Strengths: Start with a strong and accurate arm. Most big-league catchers can receive a pitch and get the ball down to second base in 2 seconds. Sal can do it in 1.8. That means Royals pitchers don’t have to spend so much time worrying about the stolen base.

Limitations: Game calling. Sal can fall into patterns and get his pitchers in trouble. Pitchers can always shake off the catcher’s sign, but that means the pitchers can’t put 100 percent of their concentration on pitch execution — they have to expend some mental energy on deciding whether Perez just called the right pitch.

Perez can also get lazy on pitch-blocking, and when he’s at the plate Sal’s usually willing to chase sliders in the dirt.

But once again, give Perez credit for durability: He catches a lot of games, and a catcher who’s tired will tend to get lazy on pitch-blocking and might feel like he has to crank his swing up early to get around on the fastball. Start early to hit the fastball and you’re going to look silly when you get the slider.

Alex Gordon

Strengths: Outstanding defense, for starters. Gordon runs great routes. He tries to field the ball while running toward the infield, and that puts more on his throws. He also has a quick and accurate arm. He turns doubles into singles on a regular basis.

Like Esky, he has benefited from Sveum’s let-it-rip philosophy. In 2015, when Gordon swung at the first pitch, he hit .400 and slugged .725.

Limitations: Weirdly enough, one of them might be how hard Alex works. As the season goes on, he’s been asked to cut back on some of his workouts so he isn’t risking injury from being worn out.

Lorenzo Cain

Strengths: Lorenzo covers a huge amount of territory in center, and like Dyson and Gordon he’s willing to make a catch up against the fence. Some outfielders slow down and play the carom.

Last season, Lorenzo hit .307 and showed that he could repeat his offensive success of 2014.

Limitations: Last year, Lorenzo told me he can get over-amped when there’s a big crowd going crazy and try to do too much at the plate. Doing too much usually means pulling the ball, and pulling the ball means starting your swing early, and starting your swing early can lead to strikeouts.

Cain also has to be careful about lunging toward first base. He’s had leg problems, and the Royals don’t want to lose this guy for a few weeks because he was beating out an infield single. It isn’t worth it.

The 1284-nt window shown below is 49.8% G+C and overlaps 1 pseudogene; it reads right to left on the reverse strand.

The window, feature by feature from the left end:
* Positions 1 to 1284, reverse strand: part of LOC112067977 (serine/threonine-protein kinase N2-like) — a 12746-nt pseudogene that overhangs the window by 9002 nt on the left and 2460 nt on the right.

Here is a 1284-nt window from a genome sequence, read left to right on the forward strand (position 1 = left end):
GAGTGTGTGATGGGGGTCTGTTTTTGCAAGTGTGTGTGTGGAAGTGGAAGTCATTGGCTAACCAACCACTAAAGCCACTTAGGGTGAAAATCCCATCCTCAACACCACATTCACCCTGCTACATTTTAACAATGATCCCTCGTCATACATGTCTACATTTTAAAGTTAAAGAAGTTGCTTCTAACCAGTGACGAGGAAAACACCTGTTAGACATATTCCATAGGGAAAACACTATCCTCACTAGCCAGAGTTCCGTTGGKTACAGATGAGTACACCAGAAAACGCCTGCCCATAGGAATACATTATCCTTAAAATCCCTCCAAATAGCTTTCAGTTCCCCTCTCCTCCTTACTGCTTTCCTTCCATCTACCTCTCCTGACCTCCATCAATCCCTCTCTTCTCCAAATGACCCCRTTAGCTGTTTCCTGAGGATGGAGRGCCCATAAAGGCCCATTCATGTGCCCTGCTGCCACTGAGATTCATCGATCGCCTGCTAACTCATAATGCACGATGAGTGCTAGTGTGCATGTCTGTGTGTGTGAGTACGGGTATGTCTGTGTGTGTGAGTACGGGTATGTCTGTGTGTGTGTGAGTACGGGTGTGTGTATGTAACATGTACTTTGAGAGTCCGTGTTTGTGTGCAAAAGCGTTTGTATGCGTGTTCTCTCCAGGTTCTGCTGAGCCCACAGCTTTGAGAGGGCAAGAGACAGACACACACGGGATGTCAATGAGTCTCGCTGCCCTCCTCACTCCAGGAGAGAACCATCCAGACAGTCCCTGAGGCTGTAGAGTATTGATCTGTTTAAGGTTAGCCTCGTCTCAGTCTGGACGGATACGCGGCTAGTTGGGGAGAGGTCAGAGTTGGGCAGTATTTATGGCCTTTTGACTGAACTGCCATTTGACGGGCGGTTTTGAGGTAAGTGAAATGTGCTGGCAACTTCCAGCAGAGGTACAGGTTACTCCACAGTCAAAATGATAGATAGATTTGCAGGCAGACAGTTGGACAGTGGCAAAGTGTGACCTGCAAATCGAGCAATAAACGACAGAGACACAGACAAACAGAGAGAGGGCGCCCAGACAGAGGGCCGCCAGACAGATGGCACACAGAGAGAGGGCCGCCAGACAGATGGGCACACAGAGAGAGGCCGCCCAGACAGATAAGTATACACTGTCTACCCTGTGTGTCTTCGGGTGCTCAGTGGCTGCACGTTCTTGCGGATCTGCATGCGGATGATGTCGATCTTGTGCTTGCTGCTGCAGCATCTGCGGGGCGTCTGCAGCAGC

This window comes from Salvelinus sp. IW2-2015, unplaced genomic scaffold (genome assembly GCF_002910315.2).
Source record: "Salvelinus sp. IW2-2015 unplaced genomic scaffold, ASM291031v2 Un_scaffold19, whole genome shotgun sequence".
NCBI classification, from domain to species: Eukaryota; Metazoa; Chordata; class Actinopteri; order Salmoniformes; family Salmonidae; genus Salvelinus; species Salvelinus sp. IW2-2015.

Jarrod Dyson

Strengths: Game-changing speed. This allows him to cover lots of ground in Kauffman’s spacious outfield, and when he’s on base it puts pressure on the other team’s pitcher and defense.

With Dyson on base, pitchers are always distracted by the possibility of a steal ... and that can help the man at the plate.

Limitations: Anything that gets Jarrod away from using his speed. Over his career, Dyson bats .252 when he hits grounders and .168 on fly balls. When the Royals played the Mets in the World Series, they wanted to keep the ball on the ground and put pressure on the New York infield. A guy with Dyson’s speed adds pressure.

Watch for him to hit the ball on the ground to the left side of the field. If Jarrod does that consistently, he’ll probably have a good year. If he consistently hits the ball in the air, his game will probably suffer.

Kendrys Morales

Strengths: Morales hit 22 home runs and drove in 106 last year. He is a good situational hitter and understands what pitch to look for with a runner in scoring position.

He was another guy who tore it up on the first pitch in 2015. He hit .424 and slugged .682 when he swung at the first pitch of an at-bat.

Limitations: He’s not a fast runner, but Morales has good base-running instincts. He doesn’t play much defense but can hold down first base in an emergency. On a couple of occasions, Morales forgot the number of outs. It’s important for him to stay focused.

Paulo Orlando

Strengths: In 2015, Paulo mainly played in right or left field, but he has enough speed to play center in a pinch. He didn’t hit for a high average, but he had some pop in his bat, slugging .444.

Limitations: Orlando does not hit lefties well, so at this point he makes more sense as a backup or platoon player than an everyday guy. Despite possessing good speed, he stole just three bases in six attempts in 2015. But Rusty Kuntz has worked with him on improving his stolen-base footwork.

Speaking of limitations …

Now I remember why I quit doing this: The column gets too damn long. Let’s take a break here, and tomorrow I’ll post something on the pitching staff.

See you then.